About the Show
Thursday, September 02, 1993
Landmark! Epic! Awesome! In 1993, we celebrated the 10th anniversary of the MTV Video Music Awards in grand style. In that decade, we saw the premiere of Seinfeld, the fall of the Berlin Wall, Genera Hypercolor t-shirts and lots (and lots) of bad haircuts. There were 3,650 days of ... eh, the point has been made.
Actor Christian Slater was selected to host the '93 VMAs (apparently Jack Nicholson's day rate was too expensive), which returned the show to familiar territory at the Universal Amphitheatre in Los Angeles. And what a show it was. From an appearance by a wanted man to a geriatric comedian groping a drag queen, the 1993 VMAs had it all.
Pearl Jam was the belle of the ball. The Seattle-based band performed "Jeremy" a year earlier on the VMAs and came back to collect and armful of Moonmen for its Mark Pellington-directed clip: Best Group Video, Best Metal/Hard Rock Video, Best Direction and Video of the Year. Interestingly, it wasn't long after this success that the band gave up making videos entirely. The Eddie Vedder-fronted group also performed "Animal" during the show, one of only a few songs performed during a VMA show that never had a representative video on MTV. To top it off, after "Animal," grunge Godfather Neil Young joined the band for a run through his "Keep on Rockin' in the Free World." Surely 1993 was definitely PJ's VMA year.
The Viewer's Choice Moonman went home with Aerosmith, who were honored by fans for "Livin' on the Edge," the only video from the band's Get a Grip album to not feature Alicia Silverstone (who starred in the band's next three videos: "Cryin'," "Amazing" and "Crazy").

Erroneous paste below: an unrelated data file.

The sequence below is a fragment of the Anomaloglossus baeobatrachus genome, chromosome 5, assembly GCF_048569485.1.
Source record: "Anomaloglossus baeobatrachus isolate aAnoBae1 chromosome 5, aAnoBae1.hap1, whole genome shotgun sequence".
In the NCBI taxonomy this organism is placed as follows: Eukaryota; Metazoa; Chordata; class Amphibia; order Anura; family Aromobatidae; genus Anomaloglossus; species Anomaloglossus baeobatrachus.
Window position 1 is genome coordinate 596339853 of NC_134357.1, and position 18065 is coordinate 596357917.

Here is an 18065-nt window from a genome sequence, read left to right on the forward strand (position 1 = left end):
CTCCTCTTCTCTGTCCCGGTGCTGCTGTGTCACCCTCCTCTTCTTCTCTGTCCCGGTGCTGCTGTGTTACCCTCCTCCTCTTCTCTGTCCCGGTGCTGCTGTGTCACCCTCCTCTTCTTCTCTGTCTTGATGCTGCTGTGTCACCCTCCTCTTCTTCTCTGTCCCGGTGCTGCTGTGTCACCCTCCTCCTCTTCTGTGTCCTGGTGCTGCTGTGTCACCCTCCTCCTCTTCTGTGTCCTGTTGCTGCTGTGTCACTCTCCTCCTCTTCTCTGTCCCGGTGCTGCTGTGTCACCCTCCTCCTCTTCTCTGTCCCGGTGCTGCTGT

Stone Temple Pilots won the Best New Artist award for "Plush," totally contradicting the notion that the toxic cocktail of drugs, alcohol and cigarettes is bad for you. (Update: Drugs, alcohol and cigarettes are indeed VERY, VERY bad for you.)
One of the most memorable/uncomfortable moments in MTV Video Music Awards history played out on the stage in 1993. See, we enjoy odd pairings at the podium. Case-in-point: the Red Hot Chili Peppers and Tony Bennett. This one produced some laughs as the two parties enjoyed each other and the juxtaposition their presenting skit played out for the audience.
A presenters duet of RuPaul and Milton Berle, on the other hand, didn't go quite as well. The two didn't get along backstage, and when Berle -- a legendary actor and comedian who dressed as a woman way back when it was still funny -- groped Ru's, um, breasts onstage for a laugh, a miffed RuPaul dug in his heels and sniffed, "So you used to wear gowns, but now you're wearing diapers." You could cut the tension with a rubber chicken.
But in the end, murder was the case that brought the LAPD to the house. Rapper Snoop Dogg presented the Best R&B Video award with Dr. Dre and George Clinton, a bold decision considering he was wanted in connection with the week old drive-by murder of an L.A. gang member. Snoop managed to sneak out of the venue, but turned himself in to police later that night; he was later aquitted. (Disclaimer: No gang members were harmed during the making of this broadcast.)
In other performances, Madonna opened the show, performing "Bye Bye Baby," while others belting out their hits included Sting, Soul Asylum, Naughty By Nature, Spin Doctors, R.E.M.., Janet Jackson and, in a rare solo appearance as a singer, U2 guitarist The Edge.
Now, just try to disagree with us. THAT is a show!